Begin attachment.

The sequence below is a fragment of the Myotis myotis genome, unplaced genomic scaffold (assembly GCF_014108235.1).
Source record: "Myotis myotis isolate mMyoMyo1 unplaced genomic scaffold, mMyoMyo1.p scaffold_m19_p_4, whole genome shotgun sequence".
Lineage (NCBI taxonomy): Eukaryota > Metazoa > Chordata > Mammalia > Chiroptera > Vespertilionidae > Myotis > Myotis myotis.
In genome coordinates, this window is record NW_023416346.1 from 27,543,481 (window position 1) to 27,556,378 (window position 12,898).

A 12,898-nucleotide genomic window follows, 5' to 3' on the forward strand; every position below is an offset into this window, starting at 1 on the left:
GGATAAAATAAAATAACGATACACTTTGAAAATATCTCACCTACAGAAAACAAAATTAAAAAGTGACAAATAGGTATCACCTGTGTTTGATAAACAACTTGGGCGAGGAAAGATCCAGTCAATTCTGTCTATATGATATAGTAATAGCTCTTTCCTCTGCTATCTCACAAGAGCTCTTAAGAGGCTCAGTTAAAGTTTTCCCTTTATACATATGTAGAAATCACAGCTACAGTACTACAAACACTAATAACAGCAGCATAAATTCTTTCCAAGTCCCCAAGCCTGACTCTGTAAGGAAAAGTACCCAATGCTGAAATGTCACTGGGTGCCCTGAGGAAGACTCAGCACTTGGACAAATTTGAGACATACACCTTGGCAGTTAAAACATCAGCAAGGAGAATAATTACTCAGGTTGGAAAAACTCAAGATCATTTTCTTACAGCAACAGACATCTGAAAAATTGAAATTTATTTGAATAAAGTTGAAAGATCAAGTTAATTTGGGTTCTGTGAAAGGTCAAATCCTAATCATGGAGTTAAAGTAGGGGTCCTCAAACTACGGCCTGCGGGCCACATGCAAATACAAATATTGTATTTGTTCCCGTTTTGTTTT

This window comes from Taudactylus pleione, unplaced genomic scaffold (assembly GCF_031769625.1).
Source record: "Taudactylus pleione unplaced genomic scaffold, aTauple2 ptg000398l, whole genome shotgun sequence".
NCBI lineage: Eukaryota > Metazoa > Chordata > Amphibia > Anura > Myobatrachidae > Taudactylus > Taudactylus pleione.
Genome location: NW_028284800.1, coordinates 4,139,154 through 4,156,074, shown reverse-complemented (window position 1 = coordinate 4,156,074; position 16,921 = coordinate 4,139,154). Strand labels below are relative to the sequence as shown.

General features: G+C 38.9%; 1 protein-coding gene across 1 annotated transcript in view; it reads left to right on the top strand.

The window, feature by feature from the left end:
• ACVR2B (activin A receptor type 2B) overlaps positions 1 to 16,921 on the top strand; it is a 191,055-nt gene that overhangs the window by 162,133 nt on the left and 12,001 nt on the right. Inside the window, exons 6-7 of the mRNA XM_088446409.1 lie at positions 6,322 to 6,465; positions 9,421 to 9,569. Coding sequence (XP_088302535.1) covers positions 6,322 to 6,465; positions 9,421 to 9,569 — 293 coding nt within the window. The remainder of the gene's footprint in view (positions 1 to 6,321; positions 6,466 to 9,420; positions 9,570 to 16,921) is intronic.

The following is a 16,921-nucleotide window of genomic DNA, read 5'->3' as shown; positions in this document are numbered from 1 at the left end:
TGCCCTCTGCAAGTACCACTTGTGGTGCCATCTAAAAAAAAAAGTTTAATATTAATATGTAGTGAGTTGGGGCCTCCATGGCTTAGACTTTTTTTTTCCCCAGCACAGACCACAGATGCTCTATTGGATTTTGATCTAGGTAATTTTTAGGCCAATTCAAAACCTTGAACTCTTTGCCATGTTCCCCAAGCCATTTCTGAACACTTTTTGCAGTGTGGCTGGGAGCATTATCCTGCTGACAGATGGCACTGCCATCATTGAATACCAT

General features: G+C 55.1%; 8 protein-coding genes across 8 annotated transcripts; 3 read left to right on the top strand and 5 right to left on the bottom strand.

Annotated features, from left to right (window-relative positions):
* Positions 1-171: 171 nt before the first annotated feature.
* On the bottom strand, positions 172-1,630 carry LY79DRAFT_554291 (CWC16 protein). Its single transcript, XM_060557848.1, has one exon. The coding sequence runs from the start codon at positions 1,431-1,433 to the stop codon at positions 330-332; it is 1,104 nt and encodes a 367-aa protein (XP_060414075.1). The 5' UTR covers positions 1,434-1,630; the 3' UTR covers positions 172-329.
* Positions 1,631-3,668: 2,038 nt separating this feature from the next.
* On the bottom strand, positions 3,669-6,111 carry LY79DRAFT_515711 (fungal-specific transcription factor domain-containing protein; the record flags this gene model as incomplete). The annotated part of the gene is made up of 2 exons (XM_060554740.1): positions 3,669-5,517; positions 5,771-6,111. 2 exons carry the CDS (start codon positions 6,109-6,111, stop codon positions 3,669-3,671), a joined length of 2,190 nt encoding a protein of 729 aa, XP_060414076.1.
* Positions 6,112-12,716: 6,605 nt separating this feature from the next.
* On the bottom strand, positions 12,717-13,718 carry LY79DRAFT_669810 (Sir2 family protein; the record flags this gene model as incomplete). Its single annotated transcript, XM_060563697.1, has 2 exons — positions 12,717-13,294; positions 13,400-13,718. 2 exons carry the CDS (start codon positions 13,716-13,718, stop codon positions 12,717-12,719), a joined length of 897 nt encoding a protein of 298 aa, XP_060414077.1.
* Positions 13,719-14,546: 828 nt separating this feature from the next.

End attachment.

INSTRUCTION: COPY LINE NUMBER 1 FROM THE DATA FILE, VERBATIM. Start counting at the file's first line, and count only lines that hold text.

The sequence below is a fragment of the Myotis myotis genome, unplaced genomic scaffold (assembly GCF_014108235.1).